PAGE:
When To Talk And When To Listen
Current Swells’ latest release, When To Talk And When To Listen, can be summed up simply with the famous Marlon Brando quote from 1954’s On the Waterfront: “I coulda had class, I coulda been a contender, I coulda been somebody”. The Swells have long been a band with potential that needed to pick a path. Whether keeping down the reggae route which they touched on in their 2009 single “Young and Able,” or continuing down the blues road which they started on the 2014 single “Rollin’,” they only needed to choose a direction and stay the course. Instead, the band chose to suck any flavor out of their music and let sugary pop-rock rot their sound. There is nothing of consequence on this album, nothing to help discern it from anything else on the radio, and little weight to any of the lyrics. When to Talk and When to Listen is difficult to listen to and those who have enjoyed Current Swells music in the past will particularly struggle in surviving a single play through.
Listeners looking for a substantial lyric on When To Talk And When To Listen, will wind up pulling their hair out. The line “I thought you were different / I thought you were cool,” from their single “It Ain’t Right” is particularly damaging to the ear drums when it’s delivered void of any vitality. The production does nothing to help the poetry. The effects on the vocals on the opening track “Marsha” are so overdone it could make the most plastic of pop stars cry. Each song reads and sounds like a Lumineers B-side and the only sense of hope stems from the changes in velocity on the track “Woman In White”. However with hackneyed lyrics like, “She drank warm liquor and cold coffee / and she loved dancing like a lunatic in the rain,” clumsily draped over the music, any flicker of hope is quickly put out.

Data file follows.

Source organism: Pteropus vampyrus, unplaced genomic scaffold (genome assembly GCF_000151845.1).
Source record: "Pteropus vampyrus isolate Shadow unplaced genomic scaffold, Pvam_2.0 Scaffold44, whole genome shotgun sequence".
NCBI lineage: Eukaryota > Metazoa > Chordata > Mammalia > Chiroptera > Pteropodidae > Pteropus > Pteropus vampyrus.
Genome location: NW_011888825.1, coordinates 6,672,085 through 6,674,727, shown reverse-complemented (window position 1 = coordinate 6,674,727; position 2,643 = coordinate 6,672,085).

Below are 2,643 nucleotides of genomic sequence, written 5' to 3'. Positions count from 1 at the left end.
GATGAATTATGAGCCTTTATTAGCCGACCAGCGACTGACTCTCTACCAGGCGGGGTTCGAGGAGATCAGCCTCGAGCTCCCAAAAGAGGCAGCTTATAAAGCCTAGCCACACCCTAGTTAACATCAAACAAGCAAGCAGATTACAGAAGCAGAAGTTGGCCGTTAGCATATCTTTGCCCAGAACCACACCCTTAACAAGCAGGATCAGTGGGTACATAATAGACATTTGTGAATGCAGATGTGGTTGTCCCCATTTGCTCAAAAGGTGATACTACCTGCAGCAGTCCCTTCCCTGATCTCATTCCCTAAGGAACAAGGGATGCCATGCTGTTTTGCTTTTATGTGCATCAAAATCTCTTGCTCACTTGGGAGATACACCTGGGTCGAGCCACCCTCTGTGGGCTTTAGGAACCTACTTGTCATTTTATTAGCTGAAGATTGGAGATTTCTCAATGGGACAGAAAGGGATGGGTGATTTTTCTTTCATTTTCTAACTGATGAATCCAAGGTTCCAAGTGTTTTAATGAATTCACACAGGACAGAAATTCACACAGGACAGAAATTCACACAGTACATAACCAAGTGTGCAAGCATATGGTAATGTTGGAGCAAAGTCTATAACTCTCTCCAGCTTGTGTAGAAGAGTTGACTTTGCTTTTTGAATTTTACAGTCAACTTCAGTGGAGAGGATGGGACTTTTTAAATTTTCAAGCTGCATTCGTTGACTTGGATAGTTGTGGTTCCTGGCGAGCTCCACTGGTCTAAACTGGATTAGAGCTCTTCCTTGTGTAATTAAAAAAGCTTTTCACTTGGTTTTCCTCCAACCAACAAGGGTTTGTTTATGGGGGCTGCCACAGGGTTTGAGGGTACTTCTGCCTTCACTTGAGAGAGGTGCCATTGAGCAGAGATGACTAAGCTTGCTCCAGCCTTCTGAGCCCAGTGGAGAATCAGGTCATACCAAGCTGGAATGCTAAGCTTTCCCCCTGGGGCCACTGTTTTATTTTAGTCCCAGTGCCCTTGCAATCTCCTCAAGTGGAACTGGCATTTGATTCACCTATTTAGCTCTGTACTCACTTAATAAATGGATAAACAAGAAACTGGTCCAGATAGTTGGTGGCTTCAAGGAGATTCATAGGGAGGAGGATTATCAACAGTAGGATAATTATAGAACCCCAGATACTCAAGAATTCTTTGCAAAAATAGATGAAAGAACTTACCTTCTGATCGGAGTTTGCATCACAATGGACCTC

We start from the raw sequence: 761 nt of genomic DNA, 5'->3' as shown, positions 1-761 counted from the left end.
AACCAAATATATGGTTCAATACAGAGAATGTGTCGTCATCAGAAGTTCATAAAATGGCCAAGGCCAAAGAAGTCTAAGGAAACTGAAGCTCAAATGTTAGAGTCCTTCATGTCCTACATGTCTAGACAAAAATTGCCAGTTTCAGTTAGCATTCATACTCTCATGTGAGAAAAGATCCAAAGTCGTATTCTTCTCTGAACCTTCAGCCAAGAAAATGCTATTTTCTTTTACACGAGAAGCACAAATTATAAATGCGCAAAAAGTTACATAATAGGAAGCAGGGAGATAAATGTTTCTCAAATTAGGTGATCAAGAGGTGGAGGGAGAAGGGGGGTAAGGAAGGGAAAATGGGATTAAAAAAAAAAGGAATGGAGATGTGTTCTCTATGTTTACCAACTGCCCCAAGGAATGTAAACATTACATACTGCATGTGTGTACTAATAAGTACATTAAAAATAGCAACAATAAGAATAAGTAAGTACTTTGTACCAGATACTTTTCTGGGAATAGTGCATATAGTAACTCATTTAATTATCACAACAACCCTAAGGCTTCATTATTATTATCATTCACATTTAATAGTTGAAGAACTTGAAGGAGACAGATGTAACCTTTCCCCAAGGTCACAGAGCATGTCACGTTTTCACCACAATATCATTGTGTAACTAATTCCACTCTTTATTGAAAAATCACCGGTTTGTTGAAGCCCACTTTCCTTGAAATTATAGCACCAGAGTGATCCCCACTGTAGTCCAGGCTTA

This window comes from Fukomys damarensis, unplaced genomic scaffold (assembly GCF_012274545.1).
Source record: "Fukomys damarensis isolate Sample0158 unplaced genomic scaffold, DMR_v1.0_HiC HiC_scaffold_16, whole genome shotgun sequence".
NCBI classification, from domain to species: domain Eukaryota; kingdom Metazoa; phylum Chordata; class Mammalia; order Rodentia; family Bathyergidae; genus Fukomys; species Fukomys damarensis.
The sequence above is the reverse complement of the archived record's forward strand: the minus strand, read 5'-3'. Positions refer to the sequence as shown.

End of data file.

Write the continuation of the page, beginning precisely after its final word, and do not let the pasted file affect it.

One of the biggest issues with When To Talk And When To Listen, is that it cannot be suggested to fans of any genre. Sure, people have varied tastes in music and typically songs this poppy can be recommended to simple radio listeners, but that is not the case here. Current Swell has managed to suck out the smidgen of soul which existed in the Lumineers and Of Monsters and Men sound by removing the façade of authenticity those bands keep. The guitar sound, bass sound, drum sound, song structure, and melodies can all be described as a generic brand, which is painfully ironic for fans of Current Swells past work.
When To Talk And When To Listen, is the “F” grade on the report card of a steady “B” student. Its failure is amplified by a history of success and a sense of potential. Fans of the band will want to like this record and struggle to do so. However, the pop rock industry has a history of taking music like that which can be found on When To Talk And When To Listen and cramming it down radio listeners throats until they can’t help but like it .We can only hope that the music business machine eats it up, gets Current Swell some air time, and makes them a lot of money so they can go back to the drawing board and start making good music again.
SPILL ALBUM REVIEW: CURRENT SWELL – WHEN TO TALK AND WHEN TO LISTEN